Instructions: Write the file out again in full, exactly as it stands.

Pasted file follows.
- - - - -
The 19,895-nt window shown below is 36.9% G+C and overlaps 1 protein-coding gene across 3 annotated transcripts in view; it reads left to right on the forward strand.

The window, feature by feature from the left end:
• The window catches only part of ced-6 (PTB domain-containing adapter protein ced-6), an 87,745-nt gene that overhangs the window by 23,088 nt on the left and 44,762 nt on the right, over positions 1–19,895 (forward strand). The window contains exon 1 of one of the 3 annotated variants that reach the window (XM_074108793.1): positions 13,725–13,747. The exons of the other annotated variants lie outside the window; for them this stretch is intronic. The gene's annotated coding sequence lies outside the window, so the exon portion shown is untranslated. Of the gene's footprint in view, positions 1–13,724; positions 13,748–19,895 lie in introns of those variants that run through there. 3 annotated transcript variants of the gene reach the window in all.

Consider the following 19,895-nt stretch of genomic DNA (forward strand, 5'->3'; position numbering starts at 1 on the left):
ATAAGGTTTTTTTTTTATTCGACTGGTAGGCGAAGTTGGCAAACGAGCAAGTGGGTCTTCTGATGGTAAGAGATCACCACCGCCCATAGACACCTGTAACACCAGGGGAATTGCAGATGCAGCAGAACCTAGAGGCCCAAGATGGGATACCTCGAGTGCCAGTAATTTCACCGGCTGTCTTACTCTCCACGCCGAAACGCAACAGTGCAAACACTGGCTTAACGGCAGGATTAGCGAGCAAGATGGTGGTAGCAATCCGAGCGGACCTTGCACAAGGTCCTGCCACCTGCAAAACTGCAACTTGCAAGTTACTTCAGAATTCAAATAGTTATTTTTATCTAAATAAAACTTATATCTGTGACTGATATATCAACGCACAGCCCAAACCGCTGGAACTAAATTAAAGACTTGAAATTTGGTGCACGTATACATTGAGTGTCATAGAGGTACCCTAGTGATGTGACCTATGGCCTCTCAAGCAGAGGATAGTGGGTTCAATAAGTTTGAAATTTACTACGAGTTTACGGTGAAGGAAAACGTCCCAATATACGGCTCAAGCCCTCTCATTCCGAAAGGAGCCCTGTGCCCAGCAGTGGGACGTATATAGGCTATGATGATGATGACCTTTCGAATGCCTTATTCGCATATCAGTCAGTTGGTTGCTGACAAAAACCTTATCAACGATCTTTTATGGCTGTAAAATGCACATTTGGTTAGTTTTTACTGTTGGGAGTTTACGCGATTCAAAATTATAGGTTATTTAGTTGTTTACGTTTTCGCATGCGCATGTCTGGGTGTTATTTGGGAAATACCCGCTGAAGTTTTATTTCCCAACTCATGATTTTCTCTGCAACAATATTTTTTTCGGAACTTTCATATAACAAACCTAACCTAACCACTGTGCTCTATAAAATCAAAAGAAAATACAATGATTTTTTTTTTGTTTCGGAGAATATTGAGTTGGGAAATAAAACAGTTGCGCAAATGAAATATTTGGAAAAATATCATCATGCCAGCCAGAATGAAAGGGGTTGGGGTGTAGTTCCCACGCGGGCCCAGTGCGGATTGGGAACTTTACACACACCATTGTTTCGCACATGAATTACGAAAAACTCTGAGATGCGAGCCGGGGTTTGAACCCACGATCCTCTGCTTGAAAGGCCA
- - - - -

The 19,895-nt window shown below is 36.9% G+C and overlaps 1 protein-coding gene across 3 annotated transcripts in view; it reads left to right on the forward strand.

The window, feature by feature from the left end:
• The window catches only part of ced-6 (PTB domain-containing adapter protein ced-6), an 87,745-nt gene that overhangs the window by 23,088 nt on the left and 44,762 nt on the right, over positions 1–19,895 (forward strand). The window contains exon 1 of one of the 3 annotated variants that reach the window (XM_074108793.1): positions 13,725–13,747. The exons of the other annotated variants lie outside the window; for them this stretch is intronic. The gene's annotated coding sequence lies outside the window, so the exon portion shown is untranslated. Of the gene's footprint in view, positions 1–13,724; positions 13,748–19,895 lie in introns of those variants that run through there. 3 annotated transcript variants of the gene reach the window in all.

Consider the following 19,895-nt stretch of genomic DNA (forward strand, 5'->3'; position numbering starts at 1 on the left):
ATAAGGTTTTTTTTTTATTCGACTGGTAGGCGAAGTTGGCAAACGAGCAAGTGGGTCTTCTGATGGTAAGAGATCACCACCGCCCATAGACACCTGTAACACCAGGGGAATTGCAGATGCAGCAGAACCTAGAGGCCCAAGATGGGATACCTCGAGTGCCAGTAATTTCACCGGCTGTCTTACTCTCCACGCCGAAACGCAACAGTGCAAACACTGGCTTAACGGCAGGATTAGCGAGCAAGATGGTGGTAGCAATCCGAGCGGACCTTGCACAAGGTCCTGCCACCTGCAAAACTGCAACTTGCAAGTTACTTCAGAATTCAAATAGTTATTTTTATCTAAATAAAACTTATATCTGTGACTGATATATCAACGCACAGCCCAAACCGCTGGAACTAAATTAAAGACTTGAAATTTGGTGCACGTATACATTGAGTGTCATAGAGGTACCCTAGTGATGTGACCTATGGCCTCTCAAGCAGAGGATAGTGGGTTCAATAAGTTTGAAATTTACTACGAGTTTACGGTGAAGGAAAACGTCCCAATATACGGCTCAAGCCCTCTCATTCCGAAAGGAGCCCTGTGCCCAGCAGTGGGACGTATATAGGCTATGATGATGATGACCTTTCGAATGCCTTATTCGCATATCAGTCAGTTGGTTGCTGACAAAAACCTTATCAACGATCTTTTATGGCTGTAAAATGCACATTTGGTTAGTTTTTACTGTTGGGAGTTTACGCGATTCAAAATTATAGGTTATTTAGTTGTTTACGTTTTCGCATGCGCATGTCTGGGTGTTATTTGGGAAATACCCGCTGAAGTTTTATTTCCCAACTCATGATTTTCTCTGCAACAATATTTTTTTCGGAACTTTCATATAACAAACCTAACCTAACCACTGTGCTCTATAAAATCAAAAGAAAATACAATGATTTTTTTTTTGTTTCGGAGAATATTGAGTTGGGAAATAAAACAGTTGCGCAAATGAAATATTTGGAAAAATATCATCATGCCAGCCAGAATGAAAGGGGTTGGGGTGTAGTTCCCACGCGGGCCCAGTGCGGATTGGGAACTTTACACACACCATTGTTTCGCACATGAATTACGAAAAACTCTGAGATGCGAGCCGGGGTTTGAACCCACGATCCTCTGCTTGAAAGGCCA